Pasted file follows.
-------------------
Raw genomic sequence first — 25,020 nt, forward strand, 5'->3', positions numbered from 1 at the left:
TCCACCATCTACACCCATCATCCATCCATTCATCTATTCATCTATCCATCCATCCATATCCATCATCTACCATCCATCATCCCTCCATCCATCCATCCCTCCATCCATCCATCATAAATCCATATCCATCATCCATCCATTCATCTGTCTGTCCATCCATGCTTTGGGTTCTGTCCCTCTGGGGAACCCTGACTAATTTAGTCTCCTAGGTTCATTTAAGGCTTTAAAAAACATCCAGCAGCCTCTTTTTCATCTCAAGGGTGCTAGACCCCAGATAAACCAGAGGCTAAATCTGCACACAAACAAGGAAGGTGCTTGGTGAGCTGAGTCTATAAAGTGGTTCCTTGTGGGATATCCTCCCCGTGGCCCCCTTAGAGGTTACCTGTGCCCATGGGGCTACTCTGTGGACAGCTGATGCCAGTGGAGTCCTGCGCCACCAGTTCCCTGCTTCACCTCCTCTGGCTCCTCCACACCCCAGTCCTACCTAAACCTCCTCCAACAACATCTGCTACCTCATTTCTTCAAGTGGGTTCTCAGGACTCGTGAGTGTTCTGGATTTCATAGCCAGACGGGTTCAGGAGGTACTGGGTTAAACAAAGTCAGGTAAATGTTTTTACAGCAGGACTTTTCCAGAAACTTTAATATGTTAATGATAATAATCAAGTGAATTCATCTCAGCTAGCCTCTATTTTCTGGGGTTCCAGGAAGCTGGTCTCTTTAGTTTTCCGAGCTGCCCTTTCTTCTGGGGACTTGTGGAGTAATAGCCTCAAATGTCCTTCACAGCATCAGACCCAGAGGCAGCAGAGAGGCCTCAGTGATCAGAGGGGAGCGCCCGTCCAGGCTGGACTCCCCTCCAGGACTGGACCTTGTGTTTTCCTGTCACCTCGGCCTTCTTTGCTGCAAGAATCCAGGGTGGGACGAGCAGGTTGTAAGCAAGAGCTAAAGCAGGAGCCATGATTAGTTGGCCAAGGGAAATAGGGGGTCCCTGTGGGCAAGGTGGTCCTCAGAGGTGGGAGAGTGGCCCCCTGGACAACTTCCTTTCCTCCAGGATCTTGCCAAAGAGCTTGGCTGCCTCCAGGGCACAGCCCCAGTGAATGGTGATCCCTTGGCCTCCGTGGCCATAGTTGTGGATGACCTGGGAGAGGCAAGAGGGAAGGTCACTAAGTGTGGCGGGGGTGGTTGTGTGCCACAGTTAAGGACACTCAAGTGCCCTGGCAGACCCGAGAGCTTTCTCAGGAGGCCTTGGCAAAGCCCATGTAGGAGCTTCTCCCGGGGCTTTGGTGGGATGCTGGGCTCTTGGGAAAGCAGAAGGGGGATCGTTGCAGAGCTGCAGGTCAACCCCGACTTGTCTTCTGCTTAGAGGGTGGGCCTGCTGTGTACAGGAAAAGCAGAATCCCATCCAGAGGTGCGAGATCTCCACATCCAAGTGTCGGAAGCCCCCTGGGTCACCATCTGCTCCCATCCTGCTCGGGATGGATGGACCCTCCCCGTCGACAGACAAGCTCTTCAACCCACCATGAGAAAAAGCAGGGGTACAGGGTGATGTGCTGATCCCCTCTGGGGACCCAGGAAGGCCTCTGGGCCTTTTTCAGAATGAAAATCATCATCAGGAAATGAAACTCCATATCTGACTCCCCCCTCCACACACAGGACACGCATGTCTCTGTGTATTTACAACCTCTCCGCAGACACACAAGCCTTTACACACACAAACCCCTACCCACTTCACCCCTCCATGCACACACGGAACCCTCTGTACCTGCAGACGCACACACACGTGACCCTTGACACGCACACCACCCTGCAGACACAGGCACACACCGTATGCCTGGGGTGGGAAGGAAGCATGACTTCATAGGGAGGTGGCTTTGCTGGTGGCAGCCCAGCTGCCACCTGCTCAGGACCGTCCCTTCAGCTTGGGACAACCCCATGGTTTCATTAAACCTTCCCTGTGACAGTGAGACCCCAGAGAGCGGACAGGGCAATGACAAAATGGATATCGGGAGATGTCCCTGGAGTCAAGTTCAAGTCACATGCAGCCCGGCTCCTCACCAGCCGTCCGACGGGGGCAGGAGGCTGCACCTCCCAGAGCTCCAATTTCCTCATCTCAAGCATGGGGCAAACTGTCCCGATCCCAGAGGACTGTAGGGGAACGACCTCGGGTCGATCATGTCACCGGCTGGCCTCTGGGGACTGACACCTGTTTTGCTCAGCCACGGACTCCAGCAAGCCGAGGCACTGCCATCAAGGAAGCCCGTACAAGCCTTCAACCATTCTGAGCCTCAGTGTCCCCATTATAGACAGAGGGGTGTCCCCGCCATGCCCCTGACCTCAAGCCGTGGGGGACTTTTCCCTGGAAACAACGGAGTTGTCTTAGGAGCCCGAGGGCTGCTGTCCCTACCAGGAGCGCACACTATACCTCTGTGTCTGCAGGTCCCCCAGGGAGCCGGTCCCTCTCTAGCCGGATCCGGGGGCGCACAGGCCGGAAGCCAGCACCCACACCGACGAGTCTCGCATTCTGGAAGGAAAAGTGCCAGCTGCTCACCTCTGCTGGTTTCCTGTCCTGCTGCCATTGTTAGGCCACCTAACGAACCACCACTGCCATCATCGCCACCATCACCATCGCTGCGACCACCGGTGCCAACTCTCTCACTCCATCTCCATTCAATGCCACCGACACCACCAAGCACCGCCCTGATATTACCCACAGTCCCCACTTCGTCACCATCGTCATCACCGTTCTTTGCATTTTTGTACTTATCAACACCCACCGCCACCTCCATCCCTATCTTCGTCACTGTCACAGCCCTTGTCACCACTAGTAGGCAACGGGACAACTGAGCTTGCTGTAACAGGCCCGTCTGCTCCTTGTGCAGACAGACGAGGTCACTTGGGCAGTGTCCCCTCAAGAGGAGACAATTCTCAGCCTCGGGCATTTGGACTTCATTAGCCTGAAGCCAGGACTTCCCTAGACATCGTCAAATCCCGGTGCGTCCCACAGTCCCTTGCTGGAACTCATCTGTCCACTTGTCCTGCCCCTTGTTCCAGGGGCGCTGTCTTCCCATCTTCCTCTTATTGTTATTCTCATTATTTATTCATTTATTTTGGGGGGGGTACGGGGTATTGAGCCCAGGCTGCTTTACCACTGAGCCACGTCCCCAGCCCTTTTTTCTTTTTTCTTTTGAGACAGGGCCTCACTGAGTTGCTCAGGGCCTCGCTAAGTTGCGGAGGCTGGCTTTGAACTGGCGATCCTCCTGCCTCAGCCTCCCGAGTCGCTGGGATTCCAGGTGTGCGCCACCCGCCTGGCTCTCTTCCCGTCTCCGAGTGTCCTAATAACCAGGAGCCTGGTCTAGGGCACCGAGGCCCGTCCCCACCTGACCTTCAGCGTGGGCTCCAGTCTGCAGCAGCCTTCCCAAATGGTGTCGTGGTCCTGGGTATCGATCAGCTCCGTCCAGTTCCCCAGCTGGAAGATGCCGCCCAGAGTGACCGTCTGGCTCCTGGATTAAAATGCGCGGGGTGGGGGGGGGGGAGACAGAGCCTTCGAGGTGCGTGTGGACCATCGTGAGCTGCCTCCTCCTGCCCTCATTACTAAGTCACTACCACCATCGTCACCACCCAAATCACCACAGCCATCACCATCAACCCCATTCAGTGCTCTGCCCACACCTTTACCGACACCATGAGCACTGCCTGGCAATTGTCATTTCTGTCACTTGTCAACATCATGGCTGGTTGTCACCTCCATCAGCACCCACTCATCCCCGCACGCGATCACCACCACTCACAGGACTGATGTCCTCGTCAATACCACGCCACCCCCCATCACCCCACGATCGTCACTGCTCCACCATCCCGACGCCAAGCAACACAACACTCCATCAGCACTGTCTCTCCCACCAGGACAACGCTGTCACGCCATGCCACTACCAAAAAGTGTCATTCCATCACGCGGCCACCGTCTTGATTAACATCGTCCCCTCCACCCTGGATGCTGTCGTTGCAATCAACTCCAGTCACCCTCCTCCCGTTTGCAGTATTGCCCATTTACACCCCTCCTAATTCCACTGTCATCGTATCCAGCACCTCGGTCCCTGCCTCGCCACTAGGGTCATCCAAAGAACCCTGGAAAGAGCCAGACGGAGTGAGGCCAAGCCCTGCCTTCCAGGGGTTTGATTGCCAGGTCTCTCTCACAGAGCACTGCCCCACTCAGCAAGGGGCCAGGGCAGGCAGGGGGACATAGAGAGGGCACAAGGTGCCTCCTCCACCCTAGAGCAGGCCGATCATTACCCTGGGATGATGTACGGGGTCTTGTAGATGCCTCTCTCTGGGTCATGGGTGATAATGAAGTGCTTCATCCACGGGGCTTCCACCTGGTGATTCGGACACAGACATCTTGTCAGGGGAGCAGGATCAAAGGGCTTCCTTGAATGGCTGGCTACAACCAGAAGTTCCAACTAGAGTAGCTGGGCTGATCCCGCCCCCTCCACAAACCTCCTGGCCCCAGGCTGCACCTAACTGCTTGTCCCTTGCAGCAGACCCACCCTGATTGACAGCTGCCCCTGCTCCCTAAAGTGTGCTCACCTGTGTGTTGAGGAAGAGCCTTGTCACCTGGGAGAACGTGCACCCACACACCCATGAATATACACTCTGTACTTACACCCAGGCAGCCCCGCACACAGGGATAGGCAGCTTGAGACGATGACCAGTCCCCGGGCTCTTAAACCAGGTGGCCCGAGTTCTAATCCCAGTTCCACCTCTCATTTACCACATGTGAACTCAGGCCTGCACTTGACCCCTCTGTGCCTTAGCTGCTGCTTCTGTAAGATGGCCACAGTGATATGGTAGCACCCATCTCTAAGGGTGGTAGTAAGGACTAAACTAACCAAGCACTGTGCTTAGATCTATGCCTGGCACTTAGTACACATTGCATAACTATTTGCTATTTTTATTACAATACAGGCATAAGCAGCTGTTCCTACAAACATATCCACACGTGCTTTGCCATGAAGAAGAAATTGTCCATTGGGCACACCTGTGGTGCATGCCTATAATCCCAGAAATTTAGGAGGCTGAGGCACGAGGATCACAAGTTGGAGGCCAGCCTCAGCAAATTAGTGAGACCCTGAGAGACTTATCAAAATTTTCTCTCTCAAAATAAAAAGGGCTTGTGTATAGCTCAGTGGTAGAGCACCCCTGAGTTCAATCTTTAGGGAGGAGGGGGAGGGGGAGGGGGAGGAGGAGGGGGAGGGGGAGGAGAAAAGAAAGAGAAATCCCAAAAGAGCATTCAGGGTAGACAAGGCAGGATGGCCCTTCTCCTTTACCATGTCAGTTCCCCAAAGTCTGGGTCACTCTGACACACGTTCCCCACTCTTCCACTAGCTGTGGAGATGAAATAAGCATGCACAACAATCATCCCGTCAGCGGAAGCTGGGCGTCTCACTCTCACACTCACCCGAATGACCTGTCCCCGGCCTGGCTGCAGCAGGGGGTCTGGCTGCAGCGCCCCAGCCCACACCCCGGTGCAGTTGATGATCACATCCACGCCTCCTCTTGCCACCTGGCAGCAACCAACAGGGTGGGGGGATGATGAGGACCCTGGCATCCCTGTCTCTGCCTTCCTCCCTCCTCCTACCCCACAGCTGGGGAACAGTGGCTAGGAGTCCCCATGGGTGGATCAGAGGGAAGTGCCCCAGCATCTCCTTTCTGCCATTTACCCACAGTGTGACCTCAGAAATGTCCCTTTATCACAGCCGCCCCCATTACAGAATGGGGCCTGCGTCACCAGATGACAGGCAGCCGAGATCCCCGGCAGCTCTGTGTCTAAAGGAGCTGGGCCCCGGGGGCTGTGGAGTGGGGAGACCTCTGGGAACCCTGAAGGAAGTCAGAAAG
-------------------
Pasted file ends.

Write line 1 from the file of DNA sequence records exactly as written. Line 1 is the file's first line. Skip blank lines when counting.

Raw genomic sequence first — 25,020 nt, forward strand, 5'->3', positions numbered from 1 at the left: